Second, the study showed that public relations loses its unique role in strategic management if it is sublimated to marketing or other management functions. Sublimation to another function resulted in attention only to the stakeholder category of interest to that function, such as consumers for marketing. Sublimation to marketing also usually resulted in asymmetrical communication. An excellent public relations function was integrated, however. Programs for different stakeholders were gathered into a single department or coordinated through a senior vice president of corporate communication. An excellent public relations function did work with other management functions to help them build relationships with relevant stakeholders.
Third, the excellence study showed that a symmetrical system of internal communication increased employees’ satisfaction with their jobs and with the organization. However, internal communication generally was not practiced unless organizations had a participative rather than authoritarian culture and a decentralized, less stratified (organic) structure rather than a centralized, stratified (mechanical) structure.
Fourth, the excellence study examined the effect of the growing number of women in public relations and evidence that women had difficulty entering managerial roles. The research showed that organizations with excellent public relations valued women as much as men for the strategic role and developed programs to empower women throughout the organization. The emphasis on gender also led to inclusion of diversity of race and ethnicity as a fifth part of the excellence theory. This focus, along with the international nature of the project, expanded the theory to make it appropriate for use outside the United States – in diverse cultural, political, and economic contexts. Replication of the study in Slovenia (L. A. Grunig et al. 1998) showed that the excellence theory is generic to many contexts, as long as the theory is applied differently when contextual variables are different. The research in Slovenia also resulted in the addition of ethics to the excellence theory – a sixth component.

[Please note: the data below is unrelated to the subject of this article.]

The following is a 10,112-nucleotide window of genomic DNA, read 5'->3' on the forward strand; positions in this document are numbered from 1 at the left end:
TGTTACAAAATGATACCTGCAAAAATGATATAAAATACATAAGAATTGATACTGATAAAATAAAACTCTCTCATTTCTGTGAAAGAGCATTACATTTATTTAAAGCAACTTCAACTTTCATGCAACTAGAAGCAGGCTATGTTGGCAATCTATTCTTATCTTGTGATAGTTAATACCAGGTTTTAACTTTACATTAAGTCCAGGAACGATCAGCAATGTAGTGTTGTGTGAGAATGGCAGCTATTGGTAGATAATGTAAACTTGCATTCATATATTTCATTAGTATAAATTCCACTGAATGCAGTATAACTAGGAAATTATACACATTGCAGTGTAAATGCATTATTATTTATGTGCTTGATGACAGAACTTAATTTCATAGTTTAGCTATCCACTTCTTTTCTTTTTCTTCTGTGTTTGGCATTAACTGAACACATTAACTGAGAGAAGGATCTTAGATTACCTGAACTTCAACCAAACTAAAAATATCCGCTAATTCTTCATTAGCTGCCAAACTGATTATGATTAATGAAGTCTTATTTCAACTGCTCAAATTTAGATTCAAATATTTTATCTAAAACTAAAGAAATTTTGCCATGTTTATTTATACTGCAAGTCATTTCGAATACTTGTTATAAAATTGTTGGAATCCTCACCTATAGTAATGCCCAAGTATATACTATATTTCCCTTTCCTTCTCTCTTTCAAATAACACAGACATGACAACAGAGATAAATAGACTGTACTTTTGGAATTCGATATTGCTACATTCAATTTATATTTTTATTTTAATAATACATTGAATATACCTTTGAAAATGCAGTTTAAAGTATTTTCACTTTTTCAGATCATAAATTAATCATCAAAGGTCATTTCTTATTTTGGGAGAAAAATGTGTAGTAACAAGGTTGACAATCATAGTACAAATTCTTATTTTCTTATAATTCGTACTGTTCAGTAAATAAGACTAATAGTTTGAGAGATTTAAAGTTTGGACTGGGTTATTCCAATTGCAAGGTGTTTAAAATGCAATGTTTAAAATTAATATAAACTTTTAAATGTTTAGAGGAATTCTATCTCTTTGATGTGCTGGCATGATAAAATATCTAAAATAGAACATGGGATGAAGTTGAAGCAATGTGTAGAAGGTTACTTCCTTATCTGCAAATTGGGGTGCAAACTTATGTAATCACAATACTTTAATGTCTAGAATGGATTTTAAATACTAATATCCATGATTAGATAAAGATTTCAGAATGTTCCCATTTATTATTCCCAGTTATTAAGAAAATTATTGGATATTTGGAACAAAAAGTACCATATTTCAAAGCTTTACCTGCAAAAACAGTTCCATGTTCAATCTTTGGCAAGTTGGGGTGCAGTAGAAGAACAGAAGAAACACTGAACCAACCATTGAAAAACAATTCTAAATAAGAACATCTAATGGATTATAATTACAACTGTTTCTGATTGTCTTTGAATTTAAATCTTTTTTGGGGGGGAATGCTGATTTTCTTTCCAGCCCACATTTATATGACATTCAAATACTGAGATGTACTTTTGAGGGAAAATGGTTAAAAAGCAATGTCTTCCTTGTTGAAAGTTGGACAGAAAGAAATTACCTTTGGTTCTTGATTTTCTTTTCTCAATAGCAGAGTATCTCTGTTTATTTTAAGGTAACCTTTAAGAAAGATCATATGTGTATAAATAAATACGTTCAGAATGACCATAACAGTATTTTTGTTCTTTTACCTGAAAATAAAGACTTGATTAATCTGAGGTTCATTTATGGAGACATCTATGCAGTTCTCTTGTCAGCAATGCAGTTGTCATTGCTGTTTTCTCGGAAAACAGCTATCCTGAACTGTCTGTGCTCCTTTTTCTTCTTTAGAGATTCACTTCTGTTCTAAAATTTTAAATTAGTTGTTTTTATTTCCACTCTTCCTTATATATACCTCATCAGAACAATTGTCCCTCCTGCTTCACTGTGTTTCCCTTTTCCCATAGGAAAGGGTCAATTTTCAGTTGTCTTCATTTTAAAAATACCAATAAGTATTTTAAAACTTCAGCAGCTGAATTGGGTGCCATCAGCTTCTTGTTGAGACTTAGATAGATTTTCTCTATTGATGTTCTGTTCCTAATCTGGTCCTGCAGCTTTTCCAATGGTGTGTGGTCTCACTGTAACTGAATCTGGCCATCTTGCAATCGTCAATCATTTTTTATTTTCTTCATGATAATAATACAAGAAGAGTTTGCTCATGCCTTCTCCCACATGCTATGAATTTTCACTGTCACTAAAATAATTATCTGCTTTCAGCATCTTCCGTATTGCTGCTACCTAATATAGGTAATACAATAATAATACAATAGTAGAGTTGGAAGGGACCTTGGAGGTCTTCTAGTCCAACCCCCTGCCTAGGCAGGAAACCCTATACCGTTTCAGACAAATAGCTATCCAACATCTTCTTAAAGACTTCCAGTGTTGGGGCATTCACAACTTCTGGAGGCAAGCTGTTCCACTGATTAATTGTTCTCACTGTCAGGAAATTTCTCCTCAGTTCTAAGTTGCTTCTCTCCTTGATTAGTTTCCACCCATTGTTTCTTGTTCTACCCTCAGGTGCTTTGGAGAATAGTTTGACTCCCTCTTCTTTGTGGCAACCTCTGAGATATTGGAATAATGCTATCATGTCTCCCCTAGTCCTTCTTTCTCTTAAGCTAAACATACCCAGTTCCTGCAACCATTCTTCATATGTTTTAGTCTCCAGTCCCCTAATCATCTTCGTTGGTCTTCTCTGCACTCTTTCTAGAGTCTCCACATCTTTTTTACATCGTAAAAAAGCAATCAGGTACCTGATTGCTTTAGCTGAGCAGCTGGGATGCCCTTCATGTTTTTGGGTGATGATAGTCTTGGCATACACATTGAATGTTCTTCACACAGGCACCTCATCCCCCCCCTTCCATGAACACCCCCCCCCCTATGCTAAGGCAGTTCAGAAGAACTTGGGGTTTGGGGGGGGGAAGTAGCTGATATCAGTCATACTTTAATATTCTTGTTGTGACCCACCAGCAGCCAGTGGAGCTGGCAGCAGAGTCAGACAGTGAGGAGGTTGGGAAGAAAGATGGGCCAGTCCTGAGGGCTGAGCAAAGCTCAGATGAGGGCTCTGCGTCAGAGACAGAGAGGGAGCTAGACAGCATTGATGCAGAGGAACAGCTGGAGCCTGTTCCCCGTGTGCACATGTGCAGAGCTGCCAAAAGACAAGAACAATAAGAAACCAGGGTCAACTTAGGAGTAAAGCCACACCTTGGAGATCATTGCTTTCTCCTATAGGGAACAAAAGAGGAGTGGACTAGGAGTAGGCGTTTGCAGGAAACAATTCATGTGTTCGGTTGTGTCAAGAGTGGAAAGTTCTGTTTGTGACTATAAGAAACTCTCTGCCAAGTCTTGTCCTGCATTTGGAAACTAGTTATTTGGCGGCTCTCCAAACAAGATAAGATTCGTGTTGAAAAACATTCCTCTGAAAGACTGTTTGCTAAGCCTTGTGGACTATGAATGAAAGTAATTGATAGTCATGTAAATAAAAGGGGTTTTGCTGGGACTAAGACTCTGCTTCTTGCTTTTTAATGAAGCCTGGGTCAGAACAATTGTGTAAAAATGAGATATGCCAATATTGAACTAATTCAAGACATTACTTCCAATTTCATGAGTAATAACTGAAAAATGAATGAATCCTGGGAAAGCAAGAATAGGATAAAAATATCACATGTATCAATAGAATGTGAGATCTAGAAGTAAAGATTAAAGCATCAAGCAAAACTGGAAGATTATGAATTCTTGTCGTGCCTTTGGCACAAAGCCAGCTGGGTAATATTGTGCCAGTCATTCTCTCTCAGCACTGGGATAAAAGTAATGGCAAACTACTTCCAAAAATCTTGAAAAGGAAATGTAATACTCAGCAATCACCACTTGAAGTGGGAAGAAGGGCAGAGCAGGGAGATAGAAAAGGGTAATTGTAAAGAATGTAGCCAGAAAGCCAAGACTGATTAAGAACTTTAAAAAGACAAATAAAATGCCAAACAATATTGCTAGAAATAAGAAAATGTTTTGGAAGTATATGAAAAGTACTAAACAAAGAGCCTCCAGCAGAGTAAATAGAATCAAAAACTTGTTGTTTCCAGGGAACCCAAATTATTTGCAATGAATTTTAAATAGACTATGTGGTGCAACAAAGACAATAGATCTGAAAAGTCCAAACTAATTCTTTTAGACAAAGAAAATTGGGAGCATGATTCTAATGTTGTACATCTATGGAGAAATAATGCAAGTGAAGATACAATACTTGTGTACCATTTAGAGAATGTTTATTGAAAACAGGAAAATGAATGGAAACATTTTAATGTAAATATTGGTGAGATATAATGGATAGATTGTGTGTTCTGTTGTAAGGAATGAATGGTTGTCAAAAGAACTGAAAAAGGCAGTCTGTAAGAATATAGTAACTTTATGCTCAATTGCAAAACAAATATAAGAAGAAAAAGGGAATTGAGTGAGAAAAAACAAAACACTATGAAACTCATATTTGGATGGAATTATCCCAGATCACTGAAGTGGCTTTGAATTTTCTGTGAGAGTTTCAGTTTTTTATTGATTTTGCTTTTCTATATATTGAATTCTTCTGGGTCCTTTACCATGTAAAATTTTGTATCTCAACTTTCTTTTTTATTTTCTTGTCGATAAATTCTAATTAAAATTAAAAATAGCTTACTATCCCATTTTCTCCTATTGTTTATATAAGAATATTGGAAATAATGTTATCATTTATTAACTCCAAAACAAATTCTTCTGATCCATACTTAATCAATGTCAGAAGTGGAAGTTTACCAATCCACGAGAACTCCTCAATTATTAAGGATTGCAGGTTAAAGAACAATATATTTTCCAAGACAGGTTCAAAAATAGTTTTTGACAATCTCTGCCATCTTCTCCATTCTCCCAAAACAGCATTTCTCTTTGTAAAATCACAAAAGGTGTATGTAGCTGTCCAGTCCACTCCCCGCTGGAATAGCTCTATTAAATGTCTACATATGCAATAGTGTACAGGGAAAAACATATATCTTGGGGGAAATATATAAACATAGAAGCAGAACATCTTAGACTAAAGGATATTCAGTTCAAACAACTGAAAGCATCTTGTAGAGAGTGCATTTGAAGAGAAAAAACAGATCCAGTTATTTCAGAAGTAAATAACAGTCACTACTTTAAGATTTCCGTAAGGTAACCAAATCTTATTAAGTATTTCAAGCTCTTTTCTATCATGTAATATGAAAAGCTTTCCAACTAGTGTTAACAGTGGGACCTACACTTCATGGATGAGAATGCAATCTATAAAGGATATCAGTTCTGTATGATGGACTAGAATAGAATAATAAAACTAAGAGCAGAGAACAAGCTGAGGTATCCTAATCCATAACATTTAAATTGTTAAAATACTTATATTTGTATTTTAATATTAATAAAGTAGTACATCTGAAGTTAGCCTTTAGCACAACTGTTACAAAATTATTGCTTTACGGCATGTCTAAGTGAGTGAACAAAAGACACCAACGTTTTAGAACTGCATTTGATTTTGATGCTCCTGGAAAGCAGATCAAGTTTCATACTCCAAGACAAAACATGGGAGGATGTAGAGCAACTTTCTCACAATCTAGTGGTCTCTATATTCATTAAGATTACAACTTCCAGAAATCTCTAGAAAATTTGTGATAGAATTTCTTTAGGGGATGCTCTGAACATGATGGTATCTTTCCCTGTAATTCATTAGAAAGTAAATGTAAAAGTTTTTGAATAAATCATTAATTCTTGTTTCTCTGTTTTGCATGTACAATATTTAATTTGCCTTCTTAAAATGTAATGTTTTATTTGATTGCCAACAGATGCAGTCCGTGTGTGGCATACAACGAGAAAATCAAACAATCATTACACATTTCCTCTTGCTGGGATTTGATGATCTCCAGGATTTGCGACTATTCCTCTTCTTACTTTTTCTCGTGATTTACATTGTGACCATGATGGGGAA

Since the completion of the excellence study, scholars in this research tradition have continued to improve and enlarge the theory by conducting research to help public relations professionals participate in strategic decision processes. This research has been on environmental scanning and publics, scenario building, empowerment of public relations, ethics, relationships, the return-on-investment of public relations, evaluation, relationship cultivation strategies, conflict resolution, complexity theory, specialized areas of public relations, and global strategy (J. E. Grunig 2006; Toth 2007).
- Dozier, D. M., with Grunig, L. A., & Grunig, J. E. (1995). Manager’s guide to excellence in public relations and communication management. Mahwah, NJ: Lawrence Erlbaum.
- Grunig, J. E. (ed.) (1992). Excellence in public relations and communication management. Hillsdale, NJ: Lawrence Erlbaum.
- Grunig, J. E. (2006). Furnishing the edifice: Ongoing research on public relations as a strategic management function. Journal of Public Relations Research, 18, 151–176.
- Grunig, L. A., Grunig, J. E., & Vercic, D. (1998). Are the IABC’s excellence principles generic? Comparing Slovenia and the United States, the United Kingdom and Canada. Journal of Communication Management, 2, 335 –356.
- Grunig, L. A., Grunig, J. E., & Dozier, D. M. (2002). Excellent public relations and effective organizations: A study of communication management in three countries. Mahwah, NJ: Lawrence Erlbaum.
- Toth, E. L. (ed.) (2007). The future of excellence in public relations and communication management. Mahwah, NJ: Lawrence Erlbaum.